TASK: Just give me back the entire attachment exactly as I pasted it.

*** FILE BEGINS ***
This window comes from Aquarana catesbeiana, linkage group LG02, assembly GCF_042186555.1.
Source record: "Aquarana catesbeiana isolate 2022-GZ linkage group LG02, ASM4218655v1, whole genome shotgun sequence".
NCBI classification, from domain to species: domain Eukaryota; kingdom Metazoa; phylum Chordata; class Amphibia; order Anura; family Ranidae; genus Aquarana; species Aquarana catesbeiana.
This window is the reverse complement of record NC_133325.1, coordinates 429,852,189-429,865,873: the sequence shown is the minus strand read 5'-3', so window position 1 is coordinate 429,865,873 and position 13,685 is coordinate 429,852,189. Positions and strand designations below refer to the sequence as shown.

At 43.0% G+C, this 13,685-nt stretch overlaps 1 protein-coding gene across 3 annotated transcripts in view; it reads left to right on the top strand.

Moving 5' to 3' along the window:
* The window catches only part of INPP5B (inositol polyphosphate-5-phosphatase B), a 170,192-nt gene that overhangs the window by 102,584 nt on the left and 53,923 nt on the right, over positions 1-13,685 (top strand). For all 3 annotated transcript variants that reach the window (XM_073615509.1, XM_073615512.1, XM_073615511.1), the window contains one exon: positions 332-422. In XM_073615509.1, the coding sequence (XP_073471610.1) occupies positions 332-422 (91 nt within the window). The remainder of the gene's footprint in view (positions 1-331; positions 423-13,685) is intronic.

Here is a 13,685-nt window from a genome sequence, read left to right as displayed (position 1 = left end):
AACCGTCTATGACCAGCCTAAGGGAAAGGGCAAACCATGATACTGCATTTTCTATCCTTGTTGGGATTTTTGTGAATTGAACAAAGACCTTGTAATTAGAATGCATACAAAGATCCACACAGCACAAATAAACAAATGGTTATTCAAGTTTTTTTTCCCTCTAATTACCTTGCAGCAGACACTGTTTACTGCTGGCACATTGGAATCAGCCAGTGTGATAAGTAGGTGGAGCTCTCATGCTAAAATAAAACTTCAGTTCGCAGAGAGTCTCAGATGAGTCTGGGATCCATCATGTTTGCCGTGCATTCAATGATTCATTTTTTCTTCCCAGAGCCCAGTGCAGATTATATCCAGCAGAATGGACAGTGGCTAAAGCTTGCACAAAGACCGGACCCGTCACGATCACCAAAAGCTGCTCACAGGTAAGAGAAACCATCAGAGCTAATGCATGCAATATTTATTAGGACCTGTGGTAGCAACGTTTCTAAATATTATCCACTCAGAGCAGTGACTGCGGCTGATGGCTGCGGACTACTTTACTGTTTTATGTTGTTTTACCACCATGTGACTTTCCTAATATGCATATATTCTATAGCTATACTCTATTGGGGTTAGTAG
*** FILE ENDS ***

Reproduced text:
This window comes from Aquarana catesbeiana, linkage group LG02, assembly GCF_042186555.1.
Source record: "Aquarana catesbeiana isolate 2022-GZ linkage group LG02, ASM4218655v1, whole genome shotgun sequence".
NCBI classification, from domain to species: domain Eukaryota; kingdom Metazoa; phylum Chordata; class Amphibia; order Anura; family Ranidae; genus Aquarana; species Aquarana catesbeiana.
This window is the reverse complement of record NC_133325.1, coordinates 429,852,189-429,865,873: the sequence shown is the minus strand read 5'-3', so window position 1 is coordinate 429,865,873 and position 13,685 is coordinate 429,852,189. Positions and strand designations below refer to the sequence as shown.

At 43.0% G+C, this 13,685-nt stretch overlaps 1 protein-coding gene across 3 annotated transcripts in view; it reads left to right on the top strand.

Moving 5' to 3' along the window:
* The window catches only part of INPP5B (inositol polyphosphate-5-phosphatase B), a 170,192-nt gene that overhangs the window by 102,584 nt on the left and 53,923 nt on the right, over positions 1-13,685 (top strand). For all 3 annotated transcript variants that reach the window (XM_073615509.1, XM_073615512.1, XM_073615511.1), the window contains one exon: positions 332-422. In XM_073615509.1, the coding sequence (XP_073471610.1) occupies positions 332-422 (91 nt within the window). The remainder of the gene's footprint in view (positions 1-331; positions 423-13,685) is intronic.

Here is a 13,685-nt window from a genome sequence, read left to right as displayed (position 1 = left end):
AACCGTCTATGACCAGCCTAAGGGAAAGGGCAAACCATGATACTGCATTTTCTATCCTTGTTGGGATTTTTGTGAATTGAACAAAGACCTTGTAATTAGAATGCATACAAAGATCCACACAGCACAAATAAACAAATGGTTATTCAAGTTTTTTTTCCCTCTAATTACCTTGCAGCAGACACTGTTTACTGCTGGCACATTGGAATCAGCCAGTGTGATAAGTAGGTGGAGCTCTCATGCTAAAATAAAACTTCAGTTCGCAGAGAGTCTCAGATGAGTCTGGGATCCATCATGTTTGCCGTGCATTCAATGATTCATTTTTTCTTCCCAGAGCCCAGTGCAGATTATATCCAGCAGAATGGACAGTGGCTAAAGCTTGCACAAAGACCGGACCCGTCACGATCACCAAAAGCTGCTCACAGGTAAGAGAAACCATCAGAGCTAATGCATGCAATATTTATTAGGACCTGTGGTAGCAACGTTTCTAAATATTATCCACTCAGAGCAGTGACTGCGGCTGATGGCTGCGGACTACTTTACTGTTTTATGTTGTTTTACCACCATGTGACTTTCCTAATATGCATATATTCTATAGCTATACTCTATTGGGGTTAGTAG